After 15 months, a bipartisan workgroup unveiled its Fair School Funding Plan to overhaul Ohio’s school-funding formula, but some still had questions about how it will accomplish what Ohioans need.
Reps. Bob Cupp (R-Lima) and John Patterson (D-Jefferson) spearheaded the workgroup along with superintendents and educators from across the state, and announced their findings during a Monday press conference.
“We are excited because we’re here to announce the release of the School Funding Workgroup’s recommendations for comprehensive redesign of Ohio’s primary and secondary school funding framework,” Cupp said, calling the new funding plan “fair, more predictable, and more workable.”
“It’s widely recognized that our current funding formula, forged in the last recession, is seriously flawed. Experience has shown that it’s not any longer even functioning as a formula,” he continued, saying the current funding formula is “more a patch than a formula.”
At the start of the 15-month process, the School Funding Workgroup was charged with considering “what our students truly need to succeed in this rapidly changing world, and to develop recommendations to meet those needs that are fair to Ohio’s kids, school districts, and taxpayers.”
“Over four-fifths of districts are either on a cap, which limits the funding they would get under the formula, or a guarantee, which props up the funding they’re not getting under the formula,” Cupp explain.
The new funding formula calls for respecting “local control” and doing away with funding “caps and guarantees.”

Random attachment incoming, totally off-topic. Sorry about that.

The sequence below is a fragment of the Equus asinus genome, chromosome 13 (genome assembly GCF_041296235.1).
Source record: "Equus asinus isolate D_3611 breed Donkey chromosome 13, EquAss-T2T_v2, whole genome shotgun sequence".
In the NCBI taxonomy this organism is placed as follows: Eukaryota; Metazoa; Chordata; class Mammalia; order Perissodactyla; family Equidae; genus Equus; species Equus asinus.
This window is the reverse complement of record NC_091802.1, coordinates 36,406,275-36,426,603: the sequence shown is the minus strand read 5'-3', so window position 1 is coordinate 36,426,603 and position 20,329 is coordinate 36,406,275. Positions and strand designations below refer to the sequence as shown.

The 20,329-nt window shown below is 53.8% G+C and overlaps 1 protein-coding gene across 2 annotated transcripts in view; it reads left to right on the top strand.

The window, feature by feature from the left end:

“There are two sides of this that are critically important. One side is the base cost. The question that should’ve been asked decades ago, the question that drove us: what does it cost to educate a typical student in a typical town in Ohio,” Patterson added. “The other side: how are we going to pay for it? The distribution side.”
A breakdown of the Fair School Funding Plan includes:
- 60 percent for classroom instruction
- 15 percent for “instructional and student supports”
- 20 percent for school operations
- 5 percent for “direct administration and financial management”
“75 percent right to the needs of the students,” Patterson noted. “95 percent goes directly to where the students learn.”
The new funding formula also calls for adding funds for “poverty and mental health,” helping “special needs, gifted, and English-language learners,” improving “security and safety,” investing in “career tech centers,” and promoting “STEM skills.”
Greg Lawson, research fellow at The Buckeye Institute, applauded Patterson and Cupp “for digging so deeply into one of Ohio’s most important and complex areas of government,” but said it’s “not clear how this plan will accomplish what Ohioans so desperately deserve and need – good academic outcomes for our children that gives them the tools they need for future success.”
“Increasing government spending, without addressing critical underlying reforms to the entire education system, is a recipe for higher taxes with more students continuing to fall behind. We have been down this road for decades and yet continue to have the same debate,” Lawson said. “We need a system where money follows the student and can be used to pay for the education services that best meet the student’s individual needs, whether that be traditional public schools, charter schools, or private schools.”
Patterson and Cupp’s full press conference can be watched here:
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Anthony Gockowski is managing editor of Battleground State News, The Ohio Star, and The Minnesota Sun. Follow Anthony on Twitter. Email tips to firstname.lastname@example.org.
Photo “State Rep John Patterson and Bob Cupp” by The Ohio Channel.